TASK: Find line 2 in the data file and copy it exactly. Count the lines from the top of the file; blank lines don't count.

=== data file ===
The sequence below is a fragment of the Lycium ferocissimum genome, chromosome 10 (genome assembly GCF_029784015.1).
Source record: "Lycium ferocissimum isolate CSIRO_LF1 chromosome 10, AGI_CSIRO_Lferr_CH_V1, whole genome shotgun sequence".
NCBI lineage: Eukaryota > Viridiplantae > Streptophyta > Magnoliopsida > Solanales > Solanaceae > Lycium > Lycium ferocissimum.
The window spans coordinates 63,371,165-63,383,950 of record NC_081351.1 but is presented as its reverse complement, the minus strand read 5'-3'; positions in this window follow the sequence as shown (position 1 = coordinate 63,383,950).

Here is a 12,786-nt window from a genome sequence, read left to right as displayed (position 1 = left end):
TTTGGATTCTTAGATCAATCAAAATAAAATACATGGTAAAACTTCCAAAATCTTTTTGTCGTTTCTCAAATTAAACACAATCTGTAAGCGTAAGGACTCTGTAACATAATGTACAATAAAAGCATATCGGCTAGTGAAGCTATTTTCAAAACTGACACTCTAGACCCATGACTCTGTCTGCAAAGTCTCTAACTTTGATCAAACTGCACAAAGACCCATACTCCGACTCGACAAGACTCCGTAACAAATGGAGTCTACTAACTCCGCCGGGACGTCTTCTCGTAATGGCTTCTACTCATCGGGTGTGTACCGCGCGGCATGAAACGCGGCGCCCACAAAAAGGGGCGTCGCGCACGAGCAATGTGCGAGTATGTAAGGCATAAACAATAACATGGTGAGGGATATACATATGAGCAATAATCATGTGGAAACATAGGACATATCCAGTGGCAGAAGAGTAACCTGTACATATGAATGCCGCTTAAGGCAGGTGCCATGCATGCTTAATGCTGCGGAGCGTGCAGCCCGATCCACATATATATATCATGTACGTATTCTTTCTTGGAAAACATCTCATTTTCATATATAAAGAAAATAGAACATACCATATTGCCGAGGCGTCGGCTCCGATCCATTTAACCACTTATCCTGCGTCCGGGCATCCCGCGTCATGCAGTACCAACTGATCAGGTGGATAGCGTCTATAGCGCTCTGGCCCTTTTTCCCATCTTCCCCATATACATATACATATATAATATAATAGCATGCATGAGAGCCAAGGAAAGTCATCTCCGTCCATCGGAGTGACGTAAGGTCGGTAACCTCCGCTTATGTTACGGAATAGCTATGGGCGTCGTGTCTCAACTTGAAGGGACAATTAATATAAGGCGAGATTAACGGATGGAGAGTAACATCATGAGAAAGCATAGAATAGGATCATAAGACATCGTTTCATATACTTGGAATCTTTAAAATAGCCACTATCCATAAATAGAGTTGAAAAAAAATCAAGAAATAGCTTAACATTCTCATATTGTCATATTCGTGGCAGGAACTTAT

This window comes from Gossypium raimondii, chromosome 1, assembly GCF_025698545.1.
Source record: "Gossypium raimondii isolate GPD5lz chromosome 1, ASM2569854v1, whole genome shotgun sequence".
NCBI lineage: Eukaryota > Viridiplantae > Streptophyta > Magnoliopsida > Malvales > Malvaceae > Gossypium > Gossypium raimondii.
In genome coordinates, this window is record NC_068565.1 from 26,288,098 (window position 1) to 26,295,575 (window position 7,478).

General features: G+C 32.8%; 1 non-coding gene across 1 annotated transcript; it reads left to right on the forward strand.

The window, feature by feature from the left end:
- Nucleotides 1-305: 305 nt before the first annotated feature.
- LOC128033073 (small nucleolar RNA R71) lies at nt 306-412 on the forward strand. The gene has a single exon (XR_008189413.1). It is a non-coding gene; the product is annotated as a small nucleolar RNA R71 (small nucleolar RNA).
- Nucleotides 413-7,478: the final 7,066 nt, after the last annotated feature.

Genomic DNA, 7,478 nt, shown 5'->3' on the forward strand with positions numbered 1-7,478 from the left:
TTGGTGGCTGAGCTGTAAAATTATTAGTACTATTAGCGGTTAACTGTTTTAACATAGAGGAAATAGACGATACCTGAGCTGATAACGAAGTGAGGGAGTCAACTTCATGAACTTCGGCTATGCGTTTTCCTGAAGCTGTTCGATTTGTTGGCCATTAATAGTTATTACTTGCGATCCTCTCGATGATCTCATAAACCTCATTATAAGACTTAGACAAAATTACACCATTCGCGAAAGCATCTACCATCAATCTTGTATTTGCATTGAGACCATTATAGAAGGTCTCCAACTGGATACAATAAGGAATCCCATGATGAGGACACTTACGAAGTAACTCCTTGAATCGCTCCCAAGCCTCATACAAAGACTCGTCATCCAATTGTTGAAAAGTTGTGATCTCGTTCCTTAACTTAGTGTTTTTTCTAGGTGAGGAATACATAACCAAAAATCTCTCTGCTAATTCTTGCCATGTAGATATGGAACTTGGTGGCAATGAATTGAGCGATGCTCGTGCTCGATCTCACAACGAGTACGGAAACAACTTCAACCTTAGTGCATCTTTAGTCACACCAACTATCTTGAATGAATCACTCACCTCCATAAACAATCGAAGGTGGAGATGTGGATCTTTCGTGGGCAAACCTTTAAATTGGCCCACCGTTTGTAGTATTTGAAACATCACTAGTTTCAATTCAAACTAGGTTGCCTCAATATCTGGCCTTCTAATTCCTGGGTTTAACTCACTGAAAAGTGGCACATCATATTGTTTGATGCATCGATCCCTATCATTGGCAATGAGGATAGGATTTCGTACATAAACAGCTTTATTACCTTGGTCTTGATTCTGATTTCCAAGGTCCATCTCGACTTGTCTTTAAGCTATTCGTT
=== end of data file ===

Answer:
Source record: "Lycium ferocissimum isolate CSIRO_LF1 chromosome 10, AGI_CSIRO_Lferr_CH_V1, whole genome shotgun sequence".